doi = {},
journal = {},
number = ,
volume = ,
place = {United States},
year = 2016,
month = 8
}

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  • Experiment vehicle design is necessary in preparation for Transient Reactor Test (TREAT) facility restart and the resumption of transient testing to support Accident Tolerant Fuel (ATF) characterization and other future fuels testing requirements. Currently the most mature vehicle design is the Multi-SERTTA (Static Environments Rodlet Transient Test Apparatuses), which can accommodate up to four concurrent rodlet-sized specimens under separate environmental conditions. Robust test vehicle design requires neutronics analyses to support design development, optimization of the power coupling factor (PCF) to efficiently maximize energy generation in the test fuel rodlets, and experiment safety analyses. Calculations were performed to support analysis ofmore » a near-final design of the Multi-SERTTA vehicle, the design process for future TREAT test vehicles, and establish analytical practices for upcoming transient test experiments. Models of the Multi-SERTTA vehicle containing typical PWR-fuel rodlets were prepared and neutronics calculations were performed using MCNP6.1 with ENDF/B-VII.1 nuclear data libraries. Calculation of the PCF for reference conditions of a PWR fuel rodlet in clean water at operational temperature and pressure provided results between 1.10 and 1.74 W/g-MW depending on the location of the four Multi-SERTTA units with the stack. Basic changes to the Multi-SERTTA secondary vessel containment and support have minimal impact on PCF; using materials with less neutron absorption can improve expected PCF values, especially in the primary containment. An optimized balance is needed between structural integrity, experiment safety, and energy deposition in the experiment. Type of medium and environmental conditions within the primary vessel surrounding the fuel rodlet can also have a significant impact on resultant PCF values. The estimated reactivity insertion worth into the TREAT core is impacted more by the primary and secondary Multi-SERTTA vehicle structure with the experiment content and contained environment having a near negligible impact on overall system reactivity. Additional calculations were performed to evaluate the peak-to-average assembly powers throughout the TREAT core, as well as the nuclear heat generation for the various structural components of the Multi-SERTTA assembly. Future efforts include the evaluation of flux collars to shape the PCF for individual Multi-SERTTA units during an experiment such as to achieve uniformity in test unit environmental conditions impacted by the non-uniform axial flux/power profile of TREAT. Upon resumption of transient testing, experimental results from both the Multi-SERTTA and Multi-SERTTA-CAL will be compared against calculational results and methods for further optimization and design strategies.« less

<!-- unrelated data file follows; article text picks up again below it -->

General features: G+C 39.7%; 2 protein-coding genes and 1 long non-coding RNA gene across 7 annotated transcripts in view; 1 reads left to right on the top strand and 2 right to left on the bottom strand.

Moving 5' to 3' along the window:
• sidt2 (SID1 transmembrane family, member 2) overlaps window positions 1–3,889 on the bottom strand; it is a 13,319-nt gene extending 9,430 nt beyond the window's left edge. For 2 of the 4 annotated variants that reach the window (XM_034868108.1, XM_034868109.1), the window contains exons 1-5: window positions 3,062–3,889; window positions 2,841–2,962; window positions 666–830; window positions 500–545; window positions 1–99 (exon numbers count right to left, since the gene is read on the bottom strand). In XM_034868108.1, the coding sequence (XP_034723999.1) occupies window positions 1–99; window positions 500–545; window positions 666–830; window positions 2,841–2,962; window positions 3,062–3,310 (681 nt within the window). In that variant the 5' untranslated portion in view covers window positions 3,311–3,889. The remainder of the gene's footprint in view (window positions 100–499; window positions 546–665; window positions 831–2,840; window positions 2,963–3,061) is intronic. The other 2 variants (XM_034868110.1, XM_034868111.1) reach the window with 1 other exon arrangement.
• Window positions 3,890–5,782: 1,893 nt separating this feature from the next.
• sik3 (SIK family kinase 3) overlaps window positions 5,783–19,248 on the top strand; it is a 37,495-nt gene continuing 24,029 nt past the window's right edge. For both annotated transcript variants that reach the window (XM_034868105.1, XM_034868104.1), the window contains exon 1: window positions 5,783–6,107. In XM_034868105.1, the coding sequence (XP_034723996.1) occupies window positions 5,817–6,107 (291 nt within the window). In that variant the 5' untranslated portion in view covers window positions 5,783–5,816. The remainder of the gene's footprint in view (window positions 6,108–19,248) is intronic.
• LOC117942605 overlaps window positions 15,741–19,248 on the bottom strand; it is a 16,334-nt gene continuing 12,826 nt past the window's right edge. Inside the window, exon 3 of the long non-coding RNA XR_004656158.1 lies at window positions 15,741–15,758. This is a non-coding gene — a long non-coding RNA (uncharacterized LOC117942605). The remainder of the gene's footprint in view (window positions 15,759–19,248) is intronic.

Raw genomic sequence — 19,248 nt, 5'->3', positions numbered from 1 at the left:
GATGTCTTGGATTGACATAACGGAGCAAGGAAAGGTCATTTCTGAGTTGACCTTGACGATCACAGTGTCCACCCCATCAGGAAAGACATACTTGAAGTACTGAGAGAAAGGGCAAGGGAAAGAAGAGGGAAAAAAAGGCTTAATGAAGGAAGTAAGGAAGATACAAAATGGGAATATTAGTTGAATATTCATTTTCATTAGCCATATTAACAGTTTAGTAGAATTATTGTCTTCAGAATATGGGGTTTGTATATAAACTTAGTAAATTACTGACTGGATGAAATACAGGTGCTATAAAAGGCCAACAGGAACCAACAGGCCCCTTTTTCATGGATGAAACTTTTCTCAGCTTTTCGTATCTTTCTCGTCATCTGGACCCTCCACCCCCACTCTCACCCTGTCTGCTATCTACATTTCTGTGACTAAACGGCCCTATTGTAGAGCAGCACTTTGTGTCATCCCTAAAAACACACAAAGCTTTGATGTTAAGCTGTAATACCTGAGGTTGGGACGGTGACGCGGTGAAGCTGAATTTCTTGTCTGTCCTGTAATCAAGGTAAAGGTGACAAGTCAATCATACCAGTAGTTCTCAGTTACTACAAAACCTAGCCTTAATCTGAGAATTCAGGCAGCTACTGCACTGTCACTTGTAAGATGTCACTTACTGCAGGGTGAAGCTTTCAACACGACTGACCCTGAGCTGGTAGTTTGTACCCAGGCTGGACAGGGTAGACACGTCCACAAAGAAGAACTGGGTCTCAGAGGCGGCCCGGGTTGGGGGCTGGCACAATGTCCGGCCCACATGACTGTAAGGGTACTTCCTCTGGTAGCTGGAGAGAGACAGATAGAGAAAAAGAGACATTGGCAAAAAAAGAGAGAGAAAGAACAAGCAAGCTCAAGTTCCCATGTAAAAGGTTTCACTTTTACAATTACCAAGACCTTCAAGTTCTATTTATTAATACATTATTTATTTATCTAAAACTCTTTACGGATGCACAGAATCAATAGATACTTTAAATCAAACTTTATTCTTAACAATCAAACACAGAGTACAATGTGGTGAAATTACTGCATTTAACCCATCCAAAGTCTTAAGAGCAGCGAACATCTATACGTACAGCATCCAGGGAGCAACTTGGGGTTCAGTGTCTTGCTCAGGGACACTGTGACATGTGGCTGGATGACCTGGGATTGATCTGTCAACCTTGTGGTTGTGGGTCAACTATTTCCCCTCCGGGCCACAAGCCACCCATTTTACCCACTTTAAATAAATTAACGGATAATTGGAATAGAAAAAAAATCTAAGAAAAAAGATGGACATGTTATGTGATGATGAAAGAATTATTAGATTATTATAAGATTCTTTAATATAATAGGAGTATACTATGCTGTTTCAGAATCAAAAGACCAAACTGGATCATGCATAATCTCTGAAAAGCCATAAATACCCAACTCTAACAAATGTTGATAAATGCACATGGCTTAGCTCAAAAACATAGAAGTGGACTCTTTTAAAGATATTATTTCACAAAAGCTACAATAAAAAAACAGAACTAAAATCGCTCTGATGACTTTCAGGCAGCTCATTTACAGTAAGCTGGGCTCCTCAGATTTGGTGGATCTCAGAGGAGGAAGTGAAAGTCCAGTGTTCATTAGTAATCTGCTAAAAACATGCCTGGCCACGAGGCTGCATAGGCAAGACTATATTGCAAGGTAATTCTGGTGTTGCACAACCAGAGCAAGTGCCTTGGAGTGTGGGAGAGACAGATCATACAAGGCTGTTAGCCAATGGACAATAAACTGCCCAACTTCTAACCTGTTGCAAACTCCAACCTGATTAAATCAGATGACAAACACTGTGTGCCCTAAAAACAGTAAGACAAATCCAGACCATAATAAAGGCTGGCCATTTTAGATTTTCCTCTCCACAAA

• Experiment vehicle design is necessary in preparation for Transient Reactor Test (TREAT) facility restart and the resumption of transient testing to support Accident Tolerant Fuel (ATF) characterization and other future fuels testing requirements. Currently the most mature vehicle design is the Multi-SERTTA (Static Environments Rodlet Transient Test Apparatuses), which can accommodate up to four concurrent rodlet-sized specimens under separate environmental conditions. Robust test vehicle design requires neutronics analyses to support design development, optimization of the power coupling factor (PCF) to efficiently maximize energy generation in the test fuel rodlets, and experiment safety analyses. In integral aspect of prior TREAT transientmore » testing was the incorporation of calibration experiments to experimentally evaluate and validate test conditions in preparation of the actual fuel testing. The calibration experiment package established the test parameter conditions to support fine-tuning of the computational models to deliver the required energy deposition to the fuel samples. The calibration vehicle was designed to be as near neutronically equivalent to the experiment vehicle as possible to minimize errors between the calibration and final tests. The Multi-SERTTA-CAL vehicle was designed to serve as the calibration vehicle supporting Multi-SERTTA experimentation. Models of the Multi-SERTTA-CAL vehicle containing typical PWR-fuel rodlets were prepared and neutronics calculations were performed using MCNP6.1 with ENDF/B-VII.1 nuclear data libraries; these results were then compared against those performed for Multi-SERTTA to determine the similarity and possible design modification necessary prior to construction of these experiment vehicles. The estimated reactivity insertion worth into the TREAT core is very similar between the two vehicle designs, with the primary physical difference being a hollow Inconel tube running down the length of the calibration vehicle. Calculations of PCF indicate that on average there is a reduction of approximately 6.3 and 12.6%, respectively, for PWR fuel rodlets irradiated under wet and dry conditions. Changes to the primary or secondary vessel structure in the calibration vehicle can be performed to offset this discrepancy and maintain neutronic equivalency. Current possible modifications to the calibration vehicle include reduction of the primary vessel wall thickness, swapping Zircaloy-4 for stainless steel 316 in the secondary containment, or slight modification to the temperature and pressure of the water environment within the primary vessel. Removal of some of the instrumentation within the calibration vehicle can also serve to slightly increase the PCF. Future efforts include further modification and optimization of the Multi-SERTTA and Multi-SERTTA-CAL designs in preparation of actual TREAT transient testing. Experimental results from both test vehicles will be compared against calculational results and methods to provide validation and support additional neutronics analyses.« less